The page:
Microsoft 4Afrika invests in Nigeria to drive the age of innovation in West Africa
Lagos, Nigeria – An innovation-driven economy is a game changer – creating jobs, boosting economic growth and attracting investment. Innovation is also the lifeblood of a growing SME sector. As Nigerian vice president Yemi Osinbajo recently said: “Nigeria is a country hungry for innovation” to address developmental challenges including security, financial inclusion and employment.
Microsoft, through its 4Afrika Initiative, has been an innovation-enabler – both in Nigeria and across the continent – since 2013, by developing affordable access to the internet, digital skills and an environment that enables start-up success.
To mark the fifth year of 4Afrika, Regional Director, Amrote Abdella and Microsoft Nigeria Country Manager, Akin Banuso, hosted a showcase event for media in Lagos today, April 4, 2018. They shared details around the history and impact of the initiative in the region, as well as broader insights on how Nigeria is progressing in terms of its digital transformation.
“Nigeria is an important innovation hub – one which is largely influencing the digital transformation of West Africa,” says Abdella. “As technology becomes a larger part of our lives, businesses and industries, it’s essential to ensure meaningful and inclusive adoption. This can only be achieved by ensuring that youth, entrepreneurs and governments have affordable access to the internet, relevant digital skills and opportunities for innovation. Our three-pronged approach is empowering every person and organisation to take advantage of the technological age.”
Investing in start-ups
In partnership with the Tony Elumelu Foundation (TEF), 4Afrika is supporting entrepreneurs in the TEF Entrepreneurship Programme in Nigeria and across the continent. This support includes providing access to cloud-based software, new markets, technical and business training, and 1:1 mentorship. Start-ups in the programme can also apply to receive certified interns, who spend up to six months assisting with day-to-day operations.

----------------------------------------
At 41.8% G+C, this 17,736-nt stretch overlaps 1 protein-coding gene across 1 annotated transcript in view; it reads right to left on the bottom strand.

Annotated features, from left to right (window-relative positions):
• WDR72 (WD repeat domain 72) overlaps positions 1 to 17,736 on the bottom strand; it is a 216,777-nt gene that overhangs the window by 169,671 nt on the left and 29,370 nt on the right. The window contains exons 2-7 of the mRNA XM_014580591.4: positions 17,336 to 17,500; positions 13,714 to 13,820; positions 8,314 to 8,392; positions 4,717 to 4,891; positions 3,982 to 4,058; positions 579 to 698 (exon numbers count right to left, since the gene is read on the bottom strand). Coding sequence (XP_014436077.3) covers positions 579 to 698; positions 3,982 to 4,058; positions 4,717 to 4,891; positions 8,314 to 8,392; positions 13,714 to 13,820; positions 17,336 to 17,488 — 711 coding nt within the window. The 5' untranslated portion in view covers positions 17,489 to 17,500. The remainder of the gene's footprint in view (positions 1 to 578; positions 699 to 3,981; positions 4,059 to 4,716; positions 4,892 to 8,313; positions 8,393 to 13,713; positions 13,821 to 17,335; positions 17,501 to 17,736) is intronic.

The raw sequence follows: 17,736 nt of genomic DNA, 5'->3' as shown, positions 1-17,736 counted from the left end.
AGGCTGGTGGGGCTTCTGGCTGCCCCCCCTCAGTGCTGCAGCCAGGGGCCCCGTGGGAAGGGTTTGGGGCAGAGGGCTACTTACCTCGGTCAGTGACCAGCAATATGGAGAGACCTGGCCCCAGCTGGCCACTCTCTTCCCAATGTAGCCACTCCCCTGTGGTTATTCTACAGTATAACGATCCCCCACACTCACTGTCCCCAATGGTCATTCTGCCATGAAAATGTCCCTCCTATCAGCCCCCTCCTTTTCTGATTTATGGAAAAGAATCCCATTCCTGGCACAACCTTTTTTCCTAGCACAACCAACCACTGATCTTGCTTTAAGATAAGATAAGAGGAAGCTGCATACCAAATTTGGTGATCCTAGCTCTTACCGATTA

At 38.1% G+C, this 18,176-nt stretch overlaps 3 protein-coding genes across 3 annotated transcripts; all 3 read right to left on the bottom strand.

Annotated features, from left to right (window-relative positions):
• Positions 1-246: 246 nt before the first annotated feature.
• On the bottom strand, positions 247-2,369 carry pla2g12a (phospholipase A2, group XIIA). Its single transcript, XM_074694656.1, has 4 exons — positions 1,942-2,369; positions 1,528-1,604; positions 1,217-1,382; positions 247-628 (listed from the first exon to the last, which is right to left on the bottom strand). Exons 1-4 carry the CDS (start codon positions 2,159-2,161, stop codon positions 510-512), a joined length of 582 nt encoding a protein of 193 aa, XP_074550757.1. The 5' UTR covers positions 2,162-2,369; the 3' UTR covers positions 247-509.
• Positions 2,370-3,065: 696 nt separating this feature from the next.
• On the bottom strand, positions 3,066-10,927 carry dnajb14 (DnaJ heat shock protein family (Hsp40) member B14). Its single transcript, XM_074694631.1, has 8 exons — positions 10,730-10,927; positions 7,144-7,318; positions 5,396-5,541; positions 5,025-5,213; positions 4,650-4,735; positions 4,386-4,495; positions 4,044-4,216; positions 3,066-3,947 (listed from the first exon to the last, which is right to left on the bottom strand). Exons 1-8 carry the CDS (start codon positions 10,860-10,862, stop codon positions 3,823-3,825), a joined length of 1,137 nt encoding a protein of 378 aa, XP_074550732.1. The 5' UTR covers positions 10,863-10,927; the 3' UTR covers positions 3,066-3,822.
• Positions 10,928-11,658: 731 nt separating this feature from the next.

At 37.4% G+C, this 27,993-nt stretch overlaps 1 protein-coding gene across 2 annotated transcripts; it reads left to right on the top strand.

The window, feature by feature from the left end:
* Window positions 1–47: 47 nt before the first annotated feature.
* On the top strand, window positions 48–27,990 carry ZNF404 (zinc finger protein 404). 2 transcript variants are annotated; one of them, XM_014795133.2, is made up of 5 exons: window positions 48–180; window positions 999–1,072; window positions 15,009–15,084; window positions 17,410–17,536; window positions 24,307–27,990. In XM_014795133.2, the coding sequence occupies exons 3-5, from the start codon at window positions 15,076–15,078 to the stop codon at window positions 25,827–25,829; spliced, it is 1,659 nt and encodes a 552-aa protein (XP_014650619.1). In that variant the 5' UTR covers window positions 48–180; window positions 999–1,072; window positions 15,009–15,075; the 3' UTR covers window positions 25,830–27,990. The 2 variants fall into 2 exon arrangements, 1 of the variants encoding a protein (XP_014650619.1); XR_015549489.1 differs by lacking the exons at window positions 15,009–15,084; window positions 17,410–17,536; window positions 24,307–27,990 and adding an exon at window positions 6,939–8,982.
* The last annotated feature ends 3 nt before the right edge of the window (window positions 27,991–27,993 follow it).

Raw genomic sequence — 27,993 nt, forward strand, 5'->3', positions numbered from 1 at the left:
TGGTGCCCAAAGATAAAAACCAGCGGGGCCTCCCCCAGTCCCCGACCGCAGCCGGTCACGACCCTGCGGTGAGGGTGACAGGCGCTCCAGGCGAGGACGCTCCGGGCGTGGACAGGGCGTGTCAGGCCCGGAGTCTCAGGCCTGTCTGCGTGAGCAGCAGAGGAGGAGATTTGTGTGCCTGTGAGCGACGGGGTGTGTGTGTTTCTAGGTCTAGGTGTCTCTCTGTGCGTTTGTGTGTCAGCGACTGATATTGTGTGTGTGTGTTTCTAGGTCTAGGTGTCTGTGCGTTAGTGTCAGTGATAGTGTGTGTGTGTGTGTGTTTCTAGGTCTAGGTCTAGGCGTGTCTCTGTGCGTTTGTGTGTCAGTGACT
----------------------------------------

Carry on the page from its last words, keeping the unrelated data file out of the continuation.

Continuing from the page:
The Initiative has also partnered with local innovation hubs, accelerators and SME enablers – including AfriLabs, DEMO Africa and Seedstars – to offer support and training, and identify high potential start-ups for investment. Some of the Nigerian start-ups 4Afrika has invested in include Gamsole, MyMusic and SpacePointe.
After winning a 4Afrika grant, Gamsole has been able to create new gaming titles every month, diversify their service offering, and grow their revenue. They were also exposed to Diamond Bank, where they developed Dreamville on Azure, a digital financial platform that lets youth plan their future, save, chat and develop their financial literacy – all while playing games.
MyMusic has integrated new technologies including cloud, data analytics, machine learning and augmented reality. This has enabled them to expand their user base to over 700,000 users and build a more intuitive experience for their users, including song recommendations and chat bots.